When Bullies Grow Up

As a mom to four young children, one of the things I worry about is bullying.  It’s something I experienced first- and second-hand growing up and it’s something that, over the years, seems to be a growing, rather than fading, epidemic.  It’s also something not easily forgotten.  To be the victim of bullying, whether it’s physical or social, has a huge impact one’s sense of self.  For me, personally, it was the subtler, typical girl behavior:  I wanted desperately to be liked by the “cool” girl . You know who she is.  Quite possibly she was you.

This girl would one day include me in her “club” only to turn around and shun me the next day because I didn’t have my ears pierced, or some such thing.  Neglect to invite me to her birthday party.  Or, when she was visiting the neighbor next door, also a classmate, they would come calling and when I ran out delightedly to play with them, they had already darted off and hidden on me, sending me home in tears.

A couple of years later, still in elementary school, a boy I liked dashed my romantic dreams when he began referring to me as the “new boy in class” after a haircut gone awry.  He also called me “big lips” because of my…well…big lips.  It seemed agonizing at the time and my heart aches at the mere thought of something like that happening to one of my children…or worse, that they might be the instigator.  After all, I still think about it, thirty years later.  I remember their names.  I remember their words.  Fortunately for me, I also had caring friends and a family that never let me down.

Worse, though, was the bullying my brothers suffered at the hands of the three boys next door, which may be still considered minor by some of today’s standards.  I don’t recall that it got physical, but the name calling and insults reached epic proportions.  I have a vague recollection of my mother shouting over the back fence to the other boys’ mother pleading for her to intervene, but her pleas fell on deaf ears.  Eventually, we moved; I’m convinced this war waged across the yards was the motivating factor.  I have no doubt that both my brothers’ penchant for using humor as a defense mechanism stems from those early years.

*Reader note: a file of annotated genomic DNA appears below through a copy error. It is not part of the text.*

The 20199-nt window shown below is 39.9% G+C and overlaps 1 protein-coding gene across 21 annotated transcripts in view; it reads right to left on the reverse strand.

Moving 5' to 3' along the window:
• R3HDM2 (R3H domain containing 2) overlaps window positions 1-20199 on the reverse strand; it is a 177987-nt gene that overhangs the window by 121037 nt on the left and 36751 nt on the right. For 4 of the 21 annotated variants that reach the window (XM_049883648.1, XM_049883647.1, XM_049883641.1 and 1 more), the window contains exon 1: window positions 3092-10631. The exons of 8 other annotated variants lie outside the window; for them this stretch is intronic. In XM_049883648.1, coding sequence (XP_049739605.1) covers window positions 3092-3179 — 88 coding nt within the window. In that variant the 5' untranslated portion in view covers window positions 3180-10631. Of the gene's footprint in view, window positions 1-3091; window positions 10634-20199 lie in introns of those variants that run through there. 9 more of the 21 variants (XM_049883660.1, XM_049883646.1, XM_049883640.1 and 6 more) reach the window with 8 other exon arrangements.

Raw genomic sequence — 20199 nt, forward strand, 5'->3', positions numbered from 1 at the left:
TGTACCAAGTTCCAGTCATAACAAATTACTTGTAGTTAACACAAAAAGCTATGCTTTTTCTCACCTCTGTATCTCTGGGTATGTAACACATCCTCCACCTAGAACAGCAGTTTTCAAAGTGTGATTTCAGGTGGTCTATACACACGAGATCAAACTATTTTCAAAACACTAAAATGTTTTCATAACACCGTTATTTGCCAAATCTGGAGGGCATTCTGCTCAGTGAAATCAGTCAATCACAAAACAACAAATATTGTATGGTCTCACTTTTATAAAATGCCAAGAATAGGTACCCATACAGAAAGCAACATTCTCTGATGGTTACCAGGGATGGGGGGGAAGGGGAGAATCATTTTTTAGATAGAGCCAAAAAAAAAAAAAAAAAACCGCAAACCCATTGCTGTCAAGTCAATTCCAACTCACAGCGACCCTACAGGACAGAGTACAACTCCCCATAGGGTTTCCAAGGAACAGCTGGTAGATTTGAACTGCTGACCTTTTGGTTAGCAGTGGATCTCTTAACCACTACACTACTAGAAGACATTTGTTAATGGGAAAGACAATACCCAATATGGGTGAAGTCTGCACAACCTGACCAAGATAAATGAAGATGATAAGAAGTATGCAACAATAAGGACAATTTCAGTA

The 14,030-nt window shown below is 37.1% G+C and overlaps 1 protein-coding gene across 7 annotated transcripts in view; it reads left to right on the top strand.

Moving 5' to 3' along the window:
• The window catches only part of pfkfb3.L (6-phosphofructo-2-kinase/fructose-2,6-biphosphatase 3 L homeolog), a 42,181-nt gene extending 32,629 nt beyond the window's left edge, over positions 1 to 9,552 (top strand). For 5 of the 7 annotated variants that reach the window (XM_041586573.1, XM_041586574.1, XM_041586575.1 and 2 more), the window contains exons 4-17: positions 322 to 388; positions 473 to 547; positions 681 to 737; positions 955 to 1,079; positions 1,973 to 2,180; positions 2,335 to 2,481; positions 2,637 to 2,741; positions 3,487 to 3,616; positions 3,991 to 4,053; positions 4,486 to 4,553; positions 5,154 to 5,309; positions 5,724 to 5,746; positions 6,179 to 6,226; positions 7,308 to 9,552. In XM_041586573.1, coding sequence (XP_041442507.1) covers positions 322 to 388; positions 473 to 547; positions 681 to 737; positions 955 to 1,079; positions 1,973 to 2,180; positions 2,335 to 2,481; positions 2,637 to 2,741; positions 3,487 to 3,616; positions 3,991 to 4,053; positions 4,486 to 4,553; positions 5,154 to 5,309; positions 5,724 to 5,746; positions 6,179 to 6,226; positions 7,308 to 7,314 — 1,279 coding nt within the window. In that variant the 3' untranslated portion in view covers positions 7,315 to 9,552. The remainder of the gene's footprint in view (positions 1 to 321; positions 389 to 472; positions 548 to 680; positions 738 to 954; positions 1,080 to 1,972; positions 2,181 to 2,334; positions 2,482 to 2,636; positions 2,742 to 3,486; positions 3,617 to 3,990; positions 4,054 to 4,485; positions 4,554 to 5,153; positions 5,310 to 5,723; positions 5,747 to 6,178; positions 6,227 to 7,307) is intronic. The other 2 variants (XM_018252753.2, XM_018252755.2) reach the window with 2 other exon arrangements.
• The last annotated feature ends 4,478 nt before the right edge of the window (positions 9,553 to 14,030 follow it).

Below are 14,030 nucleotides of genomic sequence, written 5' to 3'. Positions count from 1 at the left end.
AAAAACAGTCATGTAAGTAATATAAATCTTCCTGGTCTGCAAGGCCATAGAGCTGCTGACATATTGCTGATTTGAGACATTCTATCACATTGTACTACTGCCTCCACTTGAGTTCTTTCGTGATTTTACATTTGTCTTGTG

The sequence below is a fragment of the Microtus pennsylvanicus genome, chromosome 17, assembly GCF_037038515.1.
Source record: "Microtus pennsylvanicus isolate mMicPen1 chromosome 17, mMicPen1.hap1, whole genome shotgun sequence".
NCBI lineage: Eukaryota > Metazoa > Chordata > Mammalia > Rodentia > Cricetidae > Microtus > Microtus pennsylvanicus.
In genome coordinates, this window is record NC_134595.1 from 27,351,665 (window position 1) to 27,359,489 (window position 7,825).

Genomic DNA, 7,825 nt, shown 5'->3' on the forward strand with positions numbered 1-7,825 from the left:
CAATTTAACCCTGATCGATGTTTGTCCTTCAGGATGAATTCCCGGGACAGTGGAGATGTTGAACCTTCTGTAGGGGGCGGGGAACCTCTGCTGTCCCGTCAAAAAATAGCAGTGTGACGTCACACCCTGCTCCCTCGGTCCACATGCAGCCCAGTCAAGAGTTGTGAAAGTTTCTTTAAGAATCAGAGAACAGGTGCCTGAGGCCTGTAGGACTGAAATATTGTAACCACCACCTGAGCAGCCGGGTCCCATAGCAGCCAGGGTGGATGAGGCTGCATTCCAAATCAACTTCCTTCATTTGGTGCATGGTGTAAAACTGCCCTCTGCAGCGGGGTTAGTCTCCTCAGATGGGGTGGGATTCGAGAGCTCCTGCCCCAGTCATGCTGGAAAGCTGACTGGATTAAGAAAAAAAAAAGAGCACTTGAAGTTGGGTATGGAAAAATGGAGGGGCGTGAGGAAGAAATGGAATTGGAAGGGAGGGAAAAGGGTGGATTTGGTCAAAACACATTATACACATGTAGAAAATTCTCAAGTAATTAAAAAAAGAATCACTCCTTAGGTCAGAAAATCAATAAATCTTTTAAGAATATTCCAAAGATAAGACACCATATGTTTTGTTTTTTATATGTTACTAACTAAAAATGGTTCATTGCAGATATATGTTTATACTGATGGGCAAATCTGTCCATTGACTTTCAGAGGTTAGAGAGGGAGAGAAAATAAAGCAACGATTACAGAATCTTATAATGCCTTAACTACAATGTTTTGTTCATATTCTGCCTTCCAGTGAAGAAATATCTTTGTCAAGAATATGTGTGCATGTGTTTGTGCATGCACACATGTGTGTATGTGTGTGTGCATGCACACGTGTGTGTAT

Well, something interesting happened today.  I, quite randomly, came across the Facebook profile of one of those neighborhood boys.  Turns out he’s all grown up.  Married with children.  Athletic.  Important job.  Nice-looking.  Even charitable.  It appears he also lost his mother to cancer several years after we lost ours.  The boy grew into a man.  I have no reason to ever reach out to this individual.  Nor would I want to.  But I can’t help but wonder if he ever thinks back on those days.  Does he recall the pain he caused to those two young boys?  Do he and his brothers realize they were responsible for uprooting an entire family because of their constant, hateful, hurtful behavior?  I wonder what morals and values he will instill in his children.

As for the “cool” girl whose acceptance I yearned?  I think she’s a police officer somewhere on the East Coast.  Ironic, no?

About Erica

Erica writes with humour and heart about family, #fit40s and living life in the carpool lane. Part-time banker by day and Netflix-addicted-cake-decorator by night, Erica's in-between time is spent dreaming up ways to ruin her kids' lives. Obviously.
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  1. The girl who bullied my 12 year old self has been a stripper since the moment we left high school. She has been attached to a number of men, all older (and gross, I hate that I think that, but they’re gross). While this is a life that her 18 year old self chose, I can’t help but wonder: Did her life faltered because of the hate she spewed as a child? I ran into her years later and while she seemed confident, there was just pain in her eyes. She was still that scared kid using me to prop herself up and feel better. I don’t think it’s karma but I don’t think you can be that hateful and not let it haunt you.

    My husband was bullied as a teenager and he actually received a heartfelt apology from the boy who made his life hell. So, people can change, whether they think they will or not.

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